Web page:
The government’s Brexit bill has passed through Parliament after Theresa May saw off a revolt by Tory MPs.
Peers accepted the amendment to the EU (Withdrawal) Bill sent to them from the House of Commons, meaning the bill now goes for Royal Assent, becoming law.
Earlier, the government won the vote 319 to 303, after assurances were accepted by would-be rebels that MPs would have a meaningful say, reports BBC.
The PM called it a “crucial step” in delivering a “smooth” Brexit.
May said: “Today’s votes show people in the UK, and to the EU, that the elected representatives in this country are getting on with the job, and delivering on the will of the British people.
“Over the next few weeks we will publish more details of our proposed future relationship with the EU in a White Paper, and will bring the Trade and Customs Bills back to the House of Commons.
“But today has been an important step in delivering the Brexit people voted for, a Brexit that gives Britain a brighter future, a Britain in control of its money, laws, and borders.”
Before the Commons vote, Dominic Grieve, leader of the would-be rebels – who wanted to ensure MPs had the power to stop the UK leaving without a deal – said the “sovereignty of Parliament” had been acknowledged.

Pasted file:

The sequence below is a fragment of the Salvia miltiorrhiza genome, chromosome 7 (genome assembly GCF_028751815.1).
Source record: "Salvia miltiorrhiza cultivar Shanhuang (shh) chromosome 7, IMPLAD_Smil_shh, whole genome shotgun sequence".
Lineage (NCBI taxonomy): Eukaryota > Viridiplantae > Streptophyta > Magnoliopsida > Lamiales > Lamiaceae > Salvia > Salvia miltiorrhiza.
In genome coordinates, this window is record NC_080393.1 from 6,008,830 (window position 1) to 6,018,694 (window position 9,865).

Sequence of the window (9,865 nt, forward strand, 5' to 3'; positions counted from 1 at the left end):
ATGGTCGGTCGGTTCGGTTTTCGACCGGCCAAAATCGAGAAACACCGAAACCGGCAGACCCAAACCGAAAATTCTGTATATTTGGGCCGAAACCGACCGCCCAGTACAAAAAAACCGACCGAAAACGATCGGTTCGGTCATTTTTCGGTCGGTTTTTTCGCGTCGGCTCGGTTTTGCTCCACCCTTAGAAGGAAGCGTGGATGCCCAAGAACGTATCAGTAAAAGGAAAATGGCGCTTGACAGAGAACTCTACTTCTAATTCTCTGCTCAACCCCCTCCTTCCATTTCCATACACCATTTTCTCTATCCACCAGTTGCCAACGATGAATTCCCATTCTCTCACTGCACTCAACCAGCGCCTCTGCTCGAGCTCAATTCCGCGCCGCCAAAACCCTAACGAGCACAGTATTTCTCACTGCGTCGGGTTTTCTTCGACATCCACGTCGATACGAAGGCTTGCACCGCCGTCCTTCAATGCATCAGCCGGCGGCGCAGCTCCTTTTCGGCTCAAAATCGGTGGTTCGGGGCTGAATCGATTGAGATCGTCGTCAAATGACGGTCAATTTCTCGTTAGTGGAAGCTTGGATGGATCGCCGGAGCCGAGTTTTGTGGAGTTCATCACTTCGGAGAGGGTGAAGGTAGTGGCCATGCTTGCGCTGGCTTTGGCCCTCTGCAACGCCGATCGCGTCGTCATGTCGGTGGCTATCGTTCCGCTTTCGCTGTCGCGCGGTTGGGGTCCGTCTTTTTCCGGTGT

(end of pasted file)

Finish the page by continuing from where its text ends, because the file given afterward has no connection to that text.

Both sides have claimed victory with Stephen Hammond, a pro-EU MP who eventually sided with the government, suggesting ministers had agreed to give Parliament a “real say” on top of other concessions.
But international trade secretary Liam Fox said nothing had really changed and the option of a no-deal Brexit had been left firmly on the table.
“There is no change to the fundamental issue here, which is the government cannot be forced by Parliament to negotiate something which it does not want to do,” he told the BBC.
He said the government had “to be able to hold out in our negotiations the prospect of no deal” otherwise the EU would get the upper hand.
On Wednesday evening, following the Commons vote, Leader of the Lords Baroness Evans of Bowes Park said the EU (Withdrawal) Bill had been “debated at length” and was very different as a result of amendments tabled by the Lords.
“I believe our role now is to accept their view as expressed in a vote a few hours ago,” she said.
Peers approved the government’s proposal without a vote.
The UK is due to leave the European Union on March 29, 2019 and negotiations have been taking place over the terms of its departure.